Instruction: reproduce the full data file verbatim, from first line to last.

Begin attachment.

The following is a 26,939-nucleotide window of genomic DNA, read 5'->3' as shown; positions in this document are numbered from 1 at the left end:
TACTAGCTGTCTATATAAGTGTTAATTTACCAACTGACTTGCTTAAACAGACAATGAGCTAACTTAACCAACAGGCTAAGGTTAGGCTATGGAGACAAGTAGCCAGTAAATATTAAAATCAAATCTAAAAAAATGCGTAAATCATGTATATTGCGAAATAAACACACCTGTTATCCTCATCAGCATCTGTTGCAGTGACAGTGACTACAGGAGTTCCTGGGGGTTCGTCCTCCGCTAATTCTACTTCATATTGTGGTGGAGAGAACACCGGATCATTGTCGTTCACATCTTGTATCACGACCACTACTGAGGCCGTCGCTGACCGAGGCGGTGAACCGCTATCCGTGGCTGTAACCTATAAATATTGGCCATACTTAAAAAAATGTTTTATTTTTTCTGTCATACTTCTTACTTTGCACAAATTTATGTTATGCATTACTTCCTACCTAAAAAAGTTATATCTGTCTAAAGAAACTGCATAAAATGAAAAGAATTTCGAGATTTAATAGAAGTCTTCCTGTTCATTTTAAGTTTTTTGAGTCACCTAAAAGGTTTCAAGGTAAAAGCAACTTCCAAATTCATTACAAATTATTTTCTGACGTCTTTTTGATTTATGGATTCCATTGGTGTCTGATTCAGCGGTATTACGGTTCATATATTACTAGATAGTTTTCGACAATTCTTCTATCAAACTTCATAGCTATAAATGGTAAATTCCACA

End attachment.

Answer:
The following is a 26,939-nucleotide window of genomic DNA, read 5'->3' as shown; positions in this document are numbered from 1 at the left end:
TACTAGCTGTCTATATAAGTGTTAATTTACCAACTGACTTGCTTAAACAGACAATGAGCTAACTTAACCAACAGGCTAAGGTTAGGCTATGGAGACAAGTAGCCAGTAAATATTAAAATCAAATCTAAAAAAATGCGTAAATCATGTATATTGCGAAATAAACACACCTGTTATCCTCATCAGCATCTGTTGCAGTGACAGTGACTACAGGAGTTCCTGGGGGTTCGTCCTCCGCTAATTCTACTTCATATTGTGGTGGAGAGAACACCGGATCATTGTCGTTCACATCTTGTATCACGACCACTACTGAGGCCGTCGCTGACCGAGGCGGTGAACCGCTATCCGTGGCTGTAACCTATAAATATTGGCCATACTTAAAAAAATGTTTTATTTTTTCTGTCATACTTCTTACTTTGCACAAATTTATGTTATGCATTACTTCCTACCTAAAAAAGTTATATCTGTCTAAAGAAACTGCATAAAATGAAAAGAATTTCGAGATTTAATAGAAGTCTTCCTGTTCATTTTAAGTTTTTTGAGTCACCTAAAAGGTTTCAAGGTAAAAGCAACTTCCAAATTCATTACAAATTATTTTCTGACGTCTTTTTGATTTATGGATTCCATTGGTGTCTGATTCAGCGGTATTACGGTTCATATATTACTAGATAGTTTTCGACAATTCTTCTATCAAACTTCATAGCTATAAATGGTAAATTCCACA